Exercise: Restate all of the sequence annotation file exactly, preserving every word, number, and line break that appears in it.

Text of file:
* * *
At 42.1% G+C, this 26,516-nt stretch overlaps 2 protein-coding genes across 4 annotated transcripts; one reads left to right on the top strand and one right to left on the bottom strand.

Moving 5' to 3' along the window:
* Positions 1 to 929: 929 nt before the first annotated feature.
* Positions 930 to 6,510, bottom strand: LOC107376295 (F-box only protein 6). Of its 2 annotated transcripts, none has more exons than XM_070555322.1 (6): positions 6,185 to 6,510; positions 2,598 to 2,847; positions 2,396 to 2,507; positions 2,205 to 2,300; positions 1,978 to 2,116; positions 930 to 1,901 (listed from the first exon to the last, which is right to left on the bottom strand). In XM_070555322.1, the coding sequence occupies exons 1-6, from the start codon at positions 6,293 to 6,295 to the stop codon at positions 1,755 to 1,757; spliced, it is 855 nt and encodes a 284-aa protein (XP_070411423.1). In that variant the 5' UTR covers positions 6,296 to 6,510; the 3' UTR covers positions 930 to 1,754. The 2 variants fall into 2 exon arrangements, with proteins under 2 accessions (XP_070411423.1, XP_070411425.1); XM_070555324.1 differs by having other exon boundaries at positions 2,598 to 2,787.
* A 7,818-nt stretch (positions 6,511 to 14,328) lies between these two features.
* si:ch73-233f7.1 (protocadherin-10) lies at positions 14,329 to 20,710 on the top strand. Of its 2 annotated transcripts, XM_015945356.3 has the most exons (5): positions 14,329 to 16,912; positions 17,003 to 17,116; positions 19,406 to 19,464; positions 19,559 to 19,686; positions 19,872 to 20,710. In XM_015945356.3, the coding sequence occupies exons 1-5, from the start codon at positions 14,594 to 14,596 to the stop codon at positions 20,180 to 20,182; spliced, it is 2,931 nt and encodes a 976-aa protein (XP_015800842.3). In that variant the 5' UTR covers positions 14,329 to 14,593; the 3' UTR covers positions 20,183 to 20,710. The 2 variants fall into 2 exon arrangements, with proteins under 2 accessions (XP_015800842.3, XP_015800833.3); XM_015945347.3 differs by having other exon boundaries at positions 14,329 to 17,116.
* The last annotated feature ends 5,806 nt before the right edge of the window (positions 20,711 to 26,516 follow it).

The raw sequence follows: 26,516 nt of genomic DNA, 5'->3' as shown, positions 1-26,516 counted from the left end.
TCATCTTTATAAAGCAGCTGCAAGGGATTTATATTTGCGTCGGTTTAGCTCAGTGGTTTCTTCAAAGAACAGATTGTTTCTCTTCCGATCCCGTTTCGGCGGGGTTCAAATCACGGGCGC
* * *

At 42.1% G+C, this 26,516-nt stretch overlaps 2 protein-coding genes across 4 annotated transcripts; one reads left to right on the top strand and one right to left on the bottom strand.

Moving 5' to 3' along the window:
* Positions 1 to 929: 929 nt before the first annotated feature.
* Positions 930 to 6,510, bottom strand: LOC107376295 (F-box only protein 6). Of its 2 annotated transcripts, none has more exons than XM_070555322.1 (6): positions 6,185 to 6,510; positions 2,598 to 2,847; positions 2,396 to 2,507; positions 2,205 to 2,300; positions 1,978 to 2,116; positions 930 to 1,901 (listed from the first exon to the last, which is right to left on the bottom strand). In XM_070555322.1, the coding sequence occupies exons 1-6, from the start codon at positions 6,293 to 6,295 to the stop codon at positions 1,755 to 1,757; spliced, it is 855 nt and encodes a 284-aa protein (XP_070411423.1). In that variant the 5' UTR covers positions 6,296 to 6,510; the 3' UTR covers positions 930 to 1,754. The 2 variants fall into 2 exon arrangements, with proteins under 2 accessions (XP_070411423.1, XP_070411425.1); XM_070555324.1 differs by having other exon boundaries at positions 2,598 to 2,787.
* A 7,818-nt stretch (positions 6,511 to 14,328) lies between these two features.
* si:ch73-233f7.1 (protocadherin-10) lies at positions 14,329 to 20,710 on the top strand. Of its 2 annotated transcripts, XM_015945356.3 has the most exons (5): positions 14,329 to 16,912; positions 17,003 to 17,116; positions 19,406 to 19,464; positions 19,559 to 19,686; positions 19,872 to 20,710. In XM_015945356.3, the coding sequence occupies exons 1-5, from the start codon at positions 14,594 to 14,596 to the stop codon at positions 20,180 to 20,182; spliced, it is 2,931 nt and encodes a 976-aa protein (XP_015800842.3). In that variant the 5' UTR covers positions 14,329 to 14,593; the 3' UTR covers positions 20,183 to 20,710. The 2 variants fall into 2 exon arrangements, with proteins under 2 accessions (XP_015800842.3, XP_015800833.3); XM_015945347.3 differs by having other exon boundaries at positions 14,329 to 17,116.
* The last annotated feature ends 5,806 nt before the right edge of the window (positions 20,711 to 26,516 follow it).

The raw sequence follows: 26,516 nt of genomic DNA, 5'->3' as shown, positions 1-26,516 counted from the left end.
TCATCTTTATAAAGCAGCTGCAAGGGATTTATATTTGCGTCGGTTTAGCTCAGTGGTTTCTTCAAAGAACAGATTGTTTCTCTTCCGATCCCGTTTCGGCGGGGTTCAAATCACGGGCGC